Over recent weeks a few artists have either been recommended to me or I have come across their work through research. Writing about the work of the artists here I hope to make it explicit how their ideas/concepts/practice may be significant to my own work.
Julian Stair – Quotidian
I first saw the work in Crafts, (Gibson, 2015) issue after being given a free copy of the magazine. Stair is known for his functional ceramic ware but in Quotidian he wrestles with how contemporary craft is displayed in galleries and produces a stop motion video, shot from above, of people gathered around a table using his wares.
Initially the image is hard to read, but the extending of arms passing or gathering the wares signify the table set up for many courses. In the magazine, the stills of the video work well as a group/series of abstract works. The success of this work makes me feel that a range of stills from Man Only Dines #1 & #2 (shown below) could equally be as successful as showing the whole video. This way the work still has a life long after the moment or making experience has been achieved.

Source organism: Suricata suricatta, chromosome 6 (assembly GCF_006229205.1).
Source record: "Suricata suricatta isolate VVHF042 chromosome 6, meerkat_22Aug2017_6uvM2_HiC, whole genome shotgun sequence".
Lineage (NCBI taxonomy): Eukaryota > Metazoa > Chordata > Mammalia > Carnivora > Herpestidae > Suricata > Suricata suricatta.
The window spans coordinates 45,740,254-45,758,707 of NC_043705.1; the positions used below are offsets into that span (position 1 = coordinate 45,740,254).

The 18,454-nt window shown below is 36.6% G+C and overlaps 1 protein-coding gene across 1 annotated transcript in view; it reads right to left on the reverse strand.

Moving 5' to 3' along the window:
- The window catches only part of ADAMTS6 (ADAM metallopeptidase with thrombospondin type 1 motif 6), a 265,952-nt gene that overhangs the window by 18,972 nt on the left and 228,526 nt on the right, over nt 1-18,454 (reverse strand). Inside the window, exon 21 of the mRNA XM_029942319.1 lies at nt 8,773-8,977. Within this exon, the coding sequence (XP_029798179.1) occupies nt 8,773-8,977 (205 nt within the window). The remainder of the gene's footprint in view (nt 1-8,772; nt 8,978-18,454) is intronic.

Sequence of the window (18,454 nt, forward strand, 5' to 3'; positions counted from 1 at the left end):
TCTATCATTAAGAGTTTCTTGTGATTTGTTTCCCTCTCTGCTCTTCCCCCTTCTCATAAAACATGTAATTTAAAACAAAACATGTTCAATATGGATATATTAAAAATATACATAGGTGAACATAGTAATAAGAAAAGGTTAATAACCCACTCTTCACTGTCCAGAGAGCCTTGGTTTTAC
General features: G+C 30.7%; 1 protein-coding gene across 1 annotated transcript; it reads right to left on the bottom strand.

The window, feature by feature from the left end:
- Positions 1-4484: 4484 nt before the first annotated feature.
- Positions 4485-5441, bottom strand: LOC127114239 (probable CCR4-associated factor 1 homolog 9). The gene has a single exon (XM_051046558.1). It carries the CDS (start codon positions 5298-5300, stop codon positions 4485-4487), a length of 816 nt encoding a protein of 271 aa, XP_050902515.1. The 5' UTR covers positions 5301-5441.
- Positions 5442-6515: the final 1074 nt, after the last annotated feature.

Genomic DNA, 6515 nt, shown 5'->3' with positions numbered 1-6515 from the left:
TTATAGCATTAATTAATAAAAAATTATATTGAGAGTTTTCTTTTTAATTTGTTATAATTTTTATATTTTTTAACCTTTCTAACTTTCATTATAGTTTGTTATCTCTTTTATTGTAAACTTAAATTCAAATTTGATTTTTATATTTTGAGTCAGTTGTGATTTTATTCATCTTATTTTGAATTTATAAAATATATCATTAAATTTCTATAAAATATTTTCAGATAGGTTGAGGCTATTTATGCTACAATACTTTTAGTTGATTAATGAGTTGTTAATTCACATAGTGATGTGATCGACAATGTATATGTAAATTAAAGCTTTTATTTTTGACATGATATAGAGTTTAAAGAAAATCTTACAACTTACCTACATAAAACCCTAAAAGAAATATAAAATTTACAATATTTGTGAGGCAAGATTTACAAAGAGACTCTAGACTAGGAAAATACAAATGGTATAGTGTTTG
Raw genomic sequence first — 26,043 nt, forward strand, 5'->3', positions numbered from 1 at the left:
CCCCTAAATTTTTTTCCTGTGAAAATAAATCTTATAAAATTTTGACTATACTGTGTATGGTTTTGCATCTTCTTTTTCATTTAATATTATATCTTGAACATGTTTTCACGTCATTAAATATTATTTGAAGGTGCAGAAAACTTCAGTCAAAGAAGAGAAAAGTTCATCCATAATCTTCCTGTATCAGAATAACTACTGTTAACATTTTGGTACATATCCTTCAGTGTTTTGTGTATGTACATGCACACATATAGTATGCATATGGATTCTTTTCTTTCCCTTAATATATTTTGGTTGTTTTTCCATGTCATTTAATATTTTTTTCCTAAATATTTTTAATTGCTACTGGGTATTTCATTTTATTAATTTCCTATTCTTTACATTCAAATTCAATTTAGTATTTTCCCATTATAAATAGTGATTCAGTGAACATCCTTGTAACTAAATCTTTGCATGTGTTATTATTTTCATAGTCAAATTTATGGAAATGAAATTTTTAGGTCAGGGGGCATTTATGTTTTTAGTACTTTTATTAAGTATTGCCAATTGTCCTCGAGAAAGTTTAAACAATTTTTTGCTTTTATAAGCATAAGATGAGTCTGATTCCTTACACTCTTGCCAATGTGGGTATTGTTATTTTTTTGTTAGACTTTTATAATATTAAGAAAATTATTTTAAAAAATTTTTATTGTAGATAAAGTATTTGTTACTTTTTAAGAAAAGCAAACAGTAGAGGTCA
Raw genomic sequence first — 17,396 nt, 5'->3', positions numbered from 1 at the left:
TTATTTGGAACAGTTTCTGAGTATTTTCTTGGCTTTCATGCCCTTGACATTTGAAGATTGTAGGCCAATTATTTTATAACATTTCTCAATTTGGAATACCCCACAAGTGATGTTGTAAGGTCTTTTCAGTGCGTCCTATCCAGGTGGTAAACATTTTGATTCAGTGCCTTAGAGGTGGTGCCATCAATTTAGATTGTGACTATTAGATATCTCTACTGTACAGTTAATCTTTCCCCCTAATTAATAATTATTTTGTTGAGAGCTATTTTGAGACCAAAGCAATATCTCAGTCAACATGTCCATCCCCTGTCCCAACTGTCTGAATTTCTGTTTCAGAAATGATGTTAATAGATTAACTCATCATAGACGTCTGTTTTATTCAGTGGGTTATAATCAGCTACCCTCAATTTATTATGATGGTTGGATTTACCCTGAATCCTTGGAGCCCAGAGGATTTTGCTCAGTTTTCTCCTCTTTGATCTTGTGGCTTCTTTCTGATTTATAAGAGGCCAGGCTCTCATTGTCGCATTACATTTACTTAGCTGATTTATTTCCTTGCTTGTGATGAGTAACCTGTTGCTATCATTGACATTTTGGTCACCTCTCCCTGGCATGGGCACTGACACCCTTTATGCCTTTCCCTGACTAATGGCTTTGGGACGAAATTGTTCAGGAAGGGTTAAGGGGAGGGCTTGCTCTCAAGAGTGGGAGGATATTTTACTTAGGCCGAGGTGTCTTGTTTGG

Luke Shalan – Slab Drop
This artist was recommended to me after a fellow student saw my work on tablecloths. I had started to set up table settings and cover them with porcelain.
An article on Cfile online magazine (Rodger, 2015) describes Shalan as a ‘process designer who explores the relationship between tool , material, creator/operator’ trying to discover ‘the experience of making’ (ibid). His porcelain pieces are ghostly casts of the everyday objects he comes across. Again the action is the art, the ceramic piece is the evidence.
Ian McIntyre – Jerwood Makers Open
Reflection for action:
- art as experience
- documenting the experience (video/photography/ceramics)
- functionalware as art
- process as constraint